Tradition Five and Any Lengths
This month we read Tradition Five that states “Each group has but one primary purpose—to carry its message to the alcoholic who still suffers.” All of the Traditions are important but certain ones, as Tradition Five, gets to the very core of what we must do in order to stay sober. It is that paradox that in order to keep the gift of sobriety, we must give it away.
As we were discussing Tradition Five, someone brought up the topic of going to “any lengths” to stay sober. The connection to the tradition is that if you are fortunate enough to receive the message of the group, then what? What lengths must you go to? Are you willing to go to any length in order to stay sober and be able to carry the message? There are really two parts to this. The first: what lengths do you take to maintain your sobriety; and the second: is carrying the message a part of this?
First, I believe what we are willing to do to stay sober changes as we grow in recovery. For example, in the very beginning I did almost 180 meetings in 90 days, and I got a sponsor and began working the steps. Once I became a bit more comfortable I helped set up for meetings. I began to share more at meetings. I signed up to chair meetings. I was blessed with my first sponsee. I helped organize and begin a new women’s meeting. None of these are unusual. As a matter of fact, they are fairly common to those who want sobriety as much as I did. If it weren’t for Tradition Five and the outpouring of care and love from the Fellowship, I could have done none of these.
Second, if the group is to carry the message and as part of the group we go to “any lengths” for our own sobriety, shouldn’t “any lengths” include going outside of our comfort zone to help others? If you believe as I do that “any lengths” changes as you continue the road of sobriety, what are you doing different today? If you go to the same meetings all of the time, talk to the same people, listen to the same people, and know too much about these people, then maybe it is time to move on. There is nothing wrong with this, of course, but there are so many men and women out there who have found the group but need more than that. They need sponsorship and they need to hear your experience, strength and hope!
Let me explain based on my own recent experience and let me begin at the time when someone shared what “any lengths” were to her. As I mentioned earlier in this article, I started to think about “any lengths” for me and how it had changed. But I was also rather “stuck” even though I continue to do what I need to do to stay sober.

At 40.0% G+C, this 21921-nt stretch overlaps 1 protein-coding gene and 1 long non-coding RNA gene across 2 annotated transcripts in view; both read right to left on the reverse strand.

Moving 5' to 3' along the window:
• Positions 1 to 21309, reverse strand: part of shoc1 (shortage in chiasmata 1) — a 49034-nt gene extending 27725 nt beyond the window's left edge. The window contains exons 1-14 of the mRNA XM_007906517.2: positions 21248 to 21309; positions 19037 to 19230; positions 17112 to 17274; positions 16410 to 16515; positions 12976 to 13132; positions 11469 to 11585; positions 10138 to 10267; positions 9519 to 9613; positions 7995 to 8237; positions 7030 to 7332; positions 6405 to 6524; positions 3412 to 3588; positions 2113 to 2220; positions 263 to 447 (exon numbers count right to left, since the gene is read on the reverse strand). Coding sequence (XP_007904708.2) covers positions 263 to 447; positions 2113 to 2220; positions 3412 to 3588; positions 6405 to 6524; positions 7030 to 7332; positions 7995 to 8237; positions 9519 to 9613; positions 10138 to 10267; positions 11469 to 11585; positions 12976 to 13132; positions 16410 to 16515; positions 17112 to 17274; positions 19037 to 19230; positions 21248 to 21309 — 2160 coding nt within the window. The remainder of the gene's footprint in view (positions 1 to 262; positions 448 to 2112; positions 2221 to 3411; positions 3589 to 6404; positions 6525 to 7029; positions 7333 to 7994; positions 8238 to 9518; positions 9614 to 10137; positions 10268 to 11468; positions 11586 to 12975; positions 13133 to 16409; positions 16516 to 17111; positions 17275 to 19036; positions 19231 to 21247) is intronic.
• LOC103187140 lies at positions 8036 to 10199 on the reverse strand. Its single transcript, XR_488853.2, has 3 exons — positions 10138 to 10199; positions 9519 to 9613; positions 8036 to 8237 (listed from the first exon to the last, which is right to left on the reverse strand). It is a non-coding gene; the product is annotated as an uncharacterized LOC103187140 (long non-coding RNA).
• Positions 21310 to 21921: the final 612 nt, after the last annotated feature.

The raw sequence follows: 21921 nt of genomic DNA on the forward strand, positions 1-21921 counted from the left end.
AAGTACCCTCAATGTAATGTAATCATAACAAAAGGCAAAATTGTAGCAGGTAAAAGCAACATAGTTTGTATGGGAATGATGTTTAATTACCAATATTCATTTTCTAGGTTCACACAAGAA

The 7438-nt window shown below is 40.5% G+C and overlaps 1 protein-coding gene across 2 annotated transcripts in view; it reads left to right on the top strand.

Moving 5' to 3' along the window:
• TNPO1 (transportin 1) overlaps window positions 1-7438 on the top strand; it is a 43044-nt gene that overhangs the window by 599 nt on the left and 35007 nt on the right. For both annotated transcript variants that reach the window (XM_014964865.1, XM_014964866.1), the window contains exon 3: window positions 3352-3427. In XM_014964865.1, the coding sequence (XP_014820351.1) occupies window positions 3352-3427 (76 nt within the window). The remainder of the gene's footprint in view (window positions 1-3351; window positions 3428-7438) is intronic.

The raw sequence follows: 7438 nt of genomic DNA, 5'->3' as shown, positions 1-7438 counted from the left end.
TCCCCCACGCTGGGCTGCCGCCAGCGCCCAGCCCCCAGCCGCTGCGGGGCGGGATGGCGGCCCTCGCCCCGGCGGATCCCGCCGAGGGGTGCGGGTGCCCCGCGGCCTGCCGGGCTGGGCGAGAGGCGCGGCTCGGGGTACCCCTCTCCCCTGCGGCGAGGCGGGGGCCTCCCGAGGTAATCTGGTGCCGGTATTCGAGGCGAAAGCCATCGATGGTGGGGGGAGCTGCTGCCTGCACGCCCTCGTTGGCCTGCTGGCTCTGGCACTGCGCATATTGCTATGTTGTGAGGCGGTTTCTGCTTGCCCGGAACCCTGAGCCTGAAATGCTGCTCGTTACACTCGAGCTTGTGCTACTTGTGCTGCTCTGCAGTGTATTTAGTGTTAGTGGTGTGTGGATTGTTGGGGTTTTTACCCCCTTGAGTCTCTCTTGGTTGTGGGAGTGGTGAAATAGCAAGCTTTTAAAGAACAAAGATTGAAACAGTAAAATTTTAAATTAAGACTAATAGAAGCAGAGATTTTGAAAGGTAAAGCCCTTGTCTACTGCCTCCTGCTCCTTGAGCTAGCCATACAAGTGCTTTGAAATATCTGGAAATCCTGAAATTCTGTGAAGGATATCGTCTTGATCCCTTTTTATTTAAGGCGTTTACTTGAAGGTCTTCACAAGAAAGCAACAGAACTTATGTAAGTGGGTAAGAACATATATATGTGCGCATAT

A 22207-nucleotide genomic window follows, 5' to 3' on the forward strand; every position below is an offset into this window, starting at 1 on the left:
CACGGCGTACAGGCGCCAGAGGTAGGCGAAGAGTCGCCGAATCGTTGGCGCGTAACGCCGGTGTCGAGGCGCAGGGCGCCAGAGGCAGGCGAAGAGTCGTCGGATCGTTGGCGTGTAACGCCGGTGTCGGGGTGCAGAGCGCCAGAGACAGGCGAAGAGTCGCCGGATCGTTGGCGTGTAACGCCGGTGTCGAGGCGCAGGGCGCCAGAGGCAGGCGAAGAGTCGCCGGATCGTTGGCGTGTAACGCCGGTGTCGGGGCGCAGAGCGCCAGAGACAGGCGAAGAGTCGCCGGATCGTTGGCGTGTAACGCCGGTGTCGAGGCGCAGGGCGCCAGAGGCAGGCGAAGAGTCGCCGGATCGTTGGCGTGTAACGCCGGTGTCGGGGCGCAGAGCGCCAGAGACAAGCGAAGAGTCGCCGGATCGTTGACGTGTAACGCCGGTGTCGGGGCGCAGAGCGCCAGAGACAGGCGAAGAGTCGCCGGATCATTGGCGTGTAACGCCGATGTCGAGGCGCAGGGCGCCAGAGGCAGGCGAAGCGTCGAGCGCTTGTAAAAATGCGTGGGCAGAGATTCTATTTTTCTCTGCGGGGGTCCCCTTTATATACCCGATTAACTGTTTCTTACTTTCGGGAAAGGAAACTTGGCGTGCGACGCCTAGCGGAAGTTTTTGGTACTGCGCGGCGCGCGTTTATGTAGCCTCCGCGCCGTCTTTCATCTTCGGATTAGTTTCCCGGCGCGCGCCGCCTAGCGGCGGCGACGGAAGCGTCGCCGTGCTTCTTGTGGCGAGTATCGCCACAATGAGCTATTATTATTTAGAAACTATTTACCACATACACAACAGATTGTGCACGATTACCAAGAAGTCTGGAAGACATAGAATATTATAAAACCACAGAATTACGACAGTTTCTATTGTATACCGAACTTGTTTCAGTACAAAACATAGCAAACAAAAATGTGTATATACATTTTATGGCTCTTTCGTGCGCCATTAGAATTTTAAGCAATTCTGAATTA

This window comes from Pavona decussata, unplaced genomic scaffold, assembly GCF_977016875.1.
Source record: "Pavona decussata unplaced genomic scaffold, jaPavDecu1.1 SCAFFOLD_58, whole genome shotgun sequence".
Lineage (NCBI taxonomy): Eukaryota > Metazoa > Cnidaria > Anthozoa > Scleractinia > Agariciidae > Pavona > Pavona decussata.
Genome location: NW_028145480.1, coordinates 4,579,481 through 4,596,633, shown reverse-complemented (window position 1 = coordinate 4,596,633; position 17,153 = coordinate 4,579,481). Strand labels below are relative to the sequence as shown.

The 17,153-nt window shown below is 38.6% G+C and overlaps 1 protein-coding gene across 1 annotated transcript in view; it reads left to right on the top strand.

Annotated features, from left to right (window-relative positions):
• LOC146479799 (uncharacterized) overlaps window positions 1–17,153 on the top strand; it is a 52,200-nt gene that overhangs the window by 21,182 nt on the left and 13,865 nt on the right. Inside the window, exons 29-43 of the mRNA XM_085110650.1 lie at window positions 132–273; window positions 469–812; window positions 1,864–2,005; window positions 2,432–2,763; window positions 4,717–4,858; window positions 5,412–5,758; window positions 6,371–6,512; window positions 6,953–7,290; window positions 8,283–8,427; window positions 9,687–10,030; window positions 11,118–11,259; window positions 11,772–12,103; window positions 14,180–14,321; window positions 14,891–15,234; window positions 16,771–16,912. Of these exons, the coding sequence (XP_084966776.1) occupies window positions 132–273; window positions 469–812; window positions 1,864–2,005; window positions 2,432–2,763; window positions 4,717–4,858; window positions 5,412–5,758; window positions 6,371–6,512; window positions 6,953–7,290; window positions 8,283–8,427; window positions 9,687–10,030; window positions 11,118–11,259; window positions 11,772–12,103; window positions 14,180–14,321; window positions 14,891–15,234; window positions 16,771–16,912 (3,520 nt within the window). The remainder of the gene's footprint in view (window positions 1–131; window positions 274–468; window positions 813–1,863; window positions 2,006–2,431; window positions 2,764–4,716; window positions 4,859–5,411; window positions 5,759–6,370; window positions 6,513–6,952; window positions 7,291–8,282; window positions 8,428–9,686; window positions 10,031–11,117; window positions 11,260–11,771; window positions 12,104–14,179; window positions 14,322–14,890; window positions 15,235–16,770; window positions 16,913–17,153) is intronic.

At a meeting later on in the week, a woman very active in the fellowship, invited anyone interested to attend a meeting she chaired in a very different part of the city. She said that it was important for these women to have women with sobriety attend the meeting so that they could see that AA does works. I decided to go to the meeting and understood why she had extended the invitation. There were probably about 12 young women at the meeting. They lived in half-way houses or shelters and were at the meeting because they were mandated to go. Most of them had children who were in foster care. They were alcoholics and drug addicts. They had prison experience. Certainly it is not unusual for anyone in recovery to have this type of background but this was not one person, this was ALL of them.
This is the part that bothered me most. These women were sober. Most of them had been sober for months but only about 10 out of the 12 had a sponsor or had even started the steps. If alcohol (drugs) is but a symptom, and we have a sponsor and go to meetings and work the steps to stay sober, these ladies don’t have much of a chance. They are abstaining because of the closed environment in which they live; not because they have found the solution. Yes, they read the Big Book at the meeting and share but we all know there is much more than that! Needless to say, I am making that meeting a regular one for me and sponsoring one of the women who has been sober already for one year! (And has no idea of what the Steps are.)
Going to this meeting and accepting this woman as a sponsee has taken me out of myself and has been the “any length” that I needed. It’s not difficult. It is not anything terribly commendable. It is just living the program and giving back what was given so freely to me. Find the half-way houses or shelters that offer recovery meetings and go. You don’t have to sponsor. Just be there to share your message. Find out how you can share the message in rehab centers and women’s correction facilities. This is how we stay sober. We have to give it away and we have to go to “any lengths”. I encourage you to find your next “length”. May it inspire in you the same gratitude to God I feel for the gift of sobriety and the opportunity to share the message.
Namaste’. May you walk your journey in peace and harmony.
Like Grateful Recovery on Facebook. Kathy L. is the author of "The Intervention Book" in print, e-book and audio.
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